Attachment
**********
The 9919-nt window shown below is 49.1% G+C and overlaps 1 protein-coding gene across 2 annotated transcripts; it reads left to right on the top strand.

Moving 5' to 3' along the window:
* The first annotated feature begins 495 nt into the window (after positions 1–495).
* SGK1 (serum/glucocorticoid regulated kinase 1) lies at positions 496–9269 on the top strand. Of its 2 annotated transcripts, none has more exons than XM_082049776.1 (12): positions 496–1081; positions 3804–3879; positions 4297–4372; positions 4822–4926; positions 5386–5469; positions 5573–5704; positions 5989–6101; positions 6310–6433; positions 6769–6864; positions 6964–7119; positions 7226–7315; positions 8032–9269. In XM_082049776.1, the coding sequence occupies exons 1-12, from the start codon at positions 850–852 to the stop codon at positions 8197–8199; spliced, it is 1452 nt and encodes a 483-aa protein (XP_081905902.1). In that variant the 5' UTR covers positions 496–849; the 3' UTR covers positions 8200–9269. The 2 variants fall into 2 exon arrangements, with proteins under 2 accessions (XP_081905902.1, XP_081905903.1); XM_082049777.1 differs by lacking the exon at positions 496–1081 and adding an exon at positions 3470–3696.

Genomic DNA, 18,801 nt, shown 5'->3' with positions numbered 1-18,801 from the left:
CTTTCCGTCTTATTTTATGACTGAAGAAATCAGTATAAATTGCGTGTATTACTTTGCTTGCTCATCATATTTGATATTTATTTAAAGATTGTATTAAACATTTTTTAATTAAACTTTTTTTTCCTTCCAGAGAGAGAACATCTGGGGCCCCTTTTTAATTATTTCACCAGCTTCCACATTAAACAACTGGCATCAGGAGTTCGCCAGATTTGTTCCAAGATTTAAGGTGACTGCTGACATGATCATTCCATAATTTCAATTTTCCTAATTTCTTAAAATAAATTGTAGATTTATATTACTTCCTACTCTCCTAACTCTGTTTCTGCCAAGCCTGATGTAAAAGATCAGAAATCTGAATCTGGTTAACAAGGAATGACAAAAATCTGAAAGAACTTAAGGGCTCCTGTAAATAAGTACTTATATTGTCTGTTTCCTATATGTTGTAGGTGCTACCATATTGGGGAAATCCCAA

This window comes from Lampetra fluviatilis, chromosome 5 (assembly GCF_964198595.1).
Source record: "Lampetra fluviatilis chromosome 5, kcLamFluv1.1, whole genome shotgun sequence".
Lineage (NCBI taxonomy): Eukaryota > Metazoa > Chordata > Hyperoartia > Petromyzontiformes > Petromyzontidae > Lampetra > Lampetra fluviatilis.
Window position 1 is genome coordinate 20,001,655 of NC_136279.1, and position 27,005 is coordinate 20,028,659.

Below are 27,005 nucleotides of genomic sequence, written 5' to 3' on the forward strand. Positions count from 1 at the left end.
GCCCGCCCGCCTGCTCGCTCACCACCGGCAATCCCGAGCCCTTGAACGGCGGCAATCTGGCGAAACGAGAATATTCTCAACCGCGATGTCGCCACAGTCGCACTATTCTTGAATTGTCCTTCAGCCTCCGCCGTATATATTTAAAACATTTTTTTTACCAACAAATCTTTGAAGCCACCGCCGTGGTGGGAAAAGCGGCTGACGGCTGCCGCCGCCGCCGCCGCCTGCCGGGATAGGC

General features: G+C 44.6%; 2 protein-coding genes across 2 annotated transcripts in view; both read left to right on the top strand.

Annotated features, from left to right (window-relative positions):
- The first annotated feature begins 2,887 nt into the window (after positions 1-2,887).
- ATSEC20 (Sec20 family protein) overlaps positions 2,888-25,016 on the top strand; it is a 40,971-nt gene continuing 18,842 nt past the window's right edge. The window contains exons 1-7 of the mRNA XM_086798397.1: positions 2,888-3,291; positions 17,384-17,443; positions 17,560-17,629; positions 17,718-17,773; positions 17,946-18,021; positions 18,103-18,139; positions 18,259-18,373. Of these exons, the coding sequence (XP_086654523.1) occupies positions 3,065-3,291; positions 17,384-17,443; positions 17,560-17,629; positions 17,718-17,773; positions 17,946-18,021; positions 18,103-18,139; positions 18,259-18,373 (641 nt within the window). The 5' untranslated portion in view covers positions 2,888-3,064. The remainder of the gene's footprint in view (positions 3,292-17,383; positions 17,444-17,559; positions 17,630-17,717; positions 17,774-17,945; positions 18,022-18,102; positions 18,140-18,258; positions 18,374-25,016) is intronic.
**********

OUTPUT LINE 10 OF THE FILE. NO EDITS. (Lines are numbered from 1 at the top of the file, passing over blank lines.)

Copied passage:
Window position 1 is genome coordinate 20,001,655 of NC_136279.1, and position 27,005 is coordinate 20,028,659.